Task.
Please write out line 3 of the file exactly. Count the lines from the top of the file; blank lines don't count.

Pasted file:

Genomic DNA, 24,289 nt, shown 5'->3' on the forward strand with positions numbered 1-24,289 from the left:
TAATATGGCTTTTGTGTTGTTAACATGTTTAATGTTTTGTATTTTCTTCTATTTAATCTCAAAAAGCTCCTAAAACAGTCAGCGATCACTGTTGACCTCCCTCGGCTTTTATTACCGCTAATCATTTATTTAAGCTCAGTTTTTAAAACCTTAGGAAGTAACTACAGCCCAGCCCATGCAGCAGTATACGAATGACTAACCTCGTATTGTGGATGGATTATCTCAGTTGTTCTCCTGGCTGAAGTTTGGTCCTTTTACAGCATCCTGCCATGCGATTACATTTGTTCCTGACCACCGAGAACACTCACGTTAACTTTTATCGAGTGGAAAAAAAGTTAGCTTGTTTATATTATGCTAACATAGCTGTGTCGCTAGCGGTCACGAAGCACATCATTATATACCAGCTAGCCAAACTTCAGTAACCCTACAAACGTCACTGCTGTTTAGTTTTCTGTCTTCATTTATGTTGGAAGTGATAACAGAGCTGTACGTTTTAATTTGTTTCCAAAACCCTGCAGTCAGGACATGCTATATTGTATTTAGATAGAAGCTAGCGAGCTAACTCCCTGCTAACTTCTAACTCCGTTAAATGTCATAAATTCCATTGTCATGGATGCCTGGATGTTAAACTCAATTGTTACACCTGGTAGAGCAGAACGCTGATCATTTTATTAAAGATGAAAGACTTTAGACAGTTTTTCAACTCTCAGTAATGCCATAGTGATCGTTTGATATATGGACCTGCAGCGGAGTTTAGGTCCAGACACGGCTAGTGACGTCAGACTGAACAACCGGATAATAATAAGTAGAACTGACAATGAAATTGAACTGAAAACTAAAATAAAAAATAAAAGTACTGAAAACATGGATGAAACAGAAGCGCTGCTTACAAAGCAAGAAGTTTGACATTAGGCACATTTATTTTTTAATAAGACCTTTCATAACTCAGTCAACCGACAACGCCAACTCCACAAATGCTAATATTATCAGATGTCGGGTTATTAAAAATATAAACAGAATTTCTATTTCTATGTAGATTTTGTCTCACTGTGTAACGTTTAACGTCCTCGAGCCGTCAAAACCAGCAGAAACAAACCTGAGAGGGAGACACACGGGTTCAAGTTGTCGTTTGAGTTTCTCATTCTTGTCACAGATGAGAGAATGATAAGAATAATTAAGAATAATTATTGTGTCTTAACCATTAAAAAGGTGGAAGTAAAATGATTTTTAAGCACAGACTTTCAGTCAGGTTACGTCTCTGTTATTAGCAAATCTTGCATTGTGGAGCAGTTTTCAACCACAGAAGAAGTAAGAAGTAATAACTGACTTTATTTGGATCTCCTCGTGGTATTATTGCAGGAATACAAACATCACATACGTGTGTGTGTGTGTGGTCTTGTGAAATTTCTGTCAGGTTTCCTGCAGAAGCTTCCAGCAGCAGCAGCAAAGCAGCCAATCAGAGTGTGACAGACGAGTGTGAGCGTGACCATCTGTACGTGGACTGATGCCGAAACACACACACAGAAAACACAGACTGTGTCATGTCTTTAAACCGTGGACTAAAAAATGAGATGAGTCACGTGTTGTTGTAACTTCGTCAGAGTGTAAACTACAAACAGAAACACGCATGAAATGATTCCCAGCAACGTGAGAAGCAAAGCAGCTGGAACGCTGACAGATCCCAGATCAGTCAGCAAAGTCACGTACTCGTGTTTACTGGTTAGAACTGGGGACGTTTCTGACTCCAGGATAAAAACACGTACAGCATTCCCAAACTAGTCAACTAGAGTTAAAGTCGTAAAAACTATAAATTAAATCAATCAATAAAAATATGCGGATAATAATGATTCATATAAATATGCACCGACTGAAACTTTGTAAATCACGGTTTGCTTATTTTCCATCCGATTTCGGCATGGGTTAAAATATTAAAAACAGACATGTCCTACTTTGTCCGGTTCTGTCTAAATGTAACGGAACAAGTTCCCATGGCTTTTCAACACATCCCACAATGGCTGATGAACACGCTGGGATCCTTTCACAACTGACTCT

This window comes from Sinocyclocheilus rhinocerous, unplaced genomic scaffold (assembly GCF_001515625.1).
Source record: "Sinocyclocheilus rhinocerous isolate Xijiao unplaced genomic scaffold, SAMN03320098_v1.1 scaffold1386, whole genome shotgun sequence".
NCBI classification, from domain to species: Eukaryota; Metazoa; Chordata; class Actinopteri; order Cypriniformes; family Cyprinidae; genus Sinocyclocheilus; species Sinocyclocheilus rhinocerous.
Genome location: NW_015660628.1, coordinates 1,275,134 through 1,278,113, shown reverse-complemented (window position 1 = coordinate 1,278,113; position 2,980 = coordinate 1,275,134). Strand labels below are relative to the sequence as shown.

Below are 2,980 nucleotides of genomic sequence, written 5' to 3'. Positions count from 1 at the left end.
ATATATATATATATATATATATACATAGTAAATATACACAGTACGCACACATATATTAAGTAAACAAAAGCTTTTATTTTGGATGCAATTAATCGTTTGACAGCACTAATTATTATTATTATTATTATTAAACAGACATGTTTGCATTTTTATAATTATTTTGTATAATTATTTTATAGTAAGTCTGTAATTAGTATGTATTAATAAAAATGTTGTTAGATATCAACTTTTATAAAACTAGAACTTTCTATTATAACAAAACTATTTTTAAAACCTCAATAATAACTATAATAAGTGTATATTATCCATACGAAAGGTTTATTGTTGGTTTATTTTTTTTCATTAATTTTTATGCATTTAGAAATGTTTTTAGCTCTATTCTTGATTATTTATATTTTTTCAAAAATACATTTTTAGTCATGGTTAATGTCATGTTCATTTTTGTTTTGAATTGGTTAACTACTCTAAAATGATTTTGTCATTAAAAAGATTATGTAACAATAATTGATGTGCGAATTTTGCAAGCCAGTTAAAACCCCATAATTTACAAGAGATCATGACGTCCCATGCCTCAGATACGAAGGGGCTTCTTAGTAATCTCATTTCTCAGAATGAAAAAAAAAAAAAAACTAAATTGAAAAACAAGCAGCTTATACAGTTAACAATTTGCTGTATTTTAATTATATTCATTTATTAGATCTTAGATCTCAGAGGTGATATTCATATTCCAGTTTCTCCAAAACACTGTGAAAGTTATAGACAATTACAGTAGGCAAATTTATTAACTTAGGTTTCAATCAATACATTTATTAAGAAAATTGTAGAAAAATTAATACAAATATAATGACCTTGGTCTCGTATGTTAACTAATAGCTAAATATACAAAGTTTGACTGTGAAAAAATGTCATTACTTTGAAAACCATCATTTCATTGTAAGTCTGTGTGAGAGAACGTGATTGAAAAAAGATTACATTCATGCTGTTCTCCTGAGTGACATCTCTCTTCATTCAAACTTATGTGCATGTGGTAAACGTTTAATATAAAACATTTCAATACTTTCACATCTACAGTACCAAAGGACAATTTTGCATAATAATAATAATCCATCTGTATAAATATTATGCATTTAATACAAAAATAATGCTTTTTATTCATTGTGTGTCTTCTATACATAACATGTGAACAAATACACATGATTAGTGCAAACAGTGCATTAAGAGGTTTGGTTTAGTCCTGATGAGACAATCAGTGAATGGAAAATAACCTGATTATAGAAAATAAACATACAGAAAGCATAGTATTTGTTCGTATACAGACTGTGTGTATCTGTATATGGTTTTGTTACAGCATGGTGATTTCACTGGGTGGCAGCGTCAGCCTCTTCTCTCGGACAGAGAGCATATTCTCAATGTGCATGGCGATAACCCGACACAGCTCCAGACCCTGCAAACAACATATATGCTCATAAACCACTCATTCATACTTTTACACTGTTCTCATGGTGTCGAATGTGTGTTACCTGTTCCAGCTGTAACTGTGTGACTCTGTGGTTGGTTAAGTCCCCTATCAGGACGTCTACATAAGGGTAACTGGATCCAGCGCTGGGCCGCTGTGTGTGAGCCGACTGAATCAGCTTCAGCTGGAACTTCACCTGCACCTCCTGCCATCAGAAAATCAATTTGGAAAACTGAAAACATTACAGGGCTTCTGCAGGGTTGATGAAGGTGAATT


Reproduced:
This window comes from Sinocyclocheilus rhinocerous, unplaced genomic scaffold (assembly GCF_001515625.1).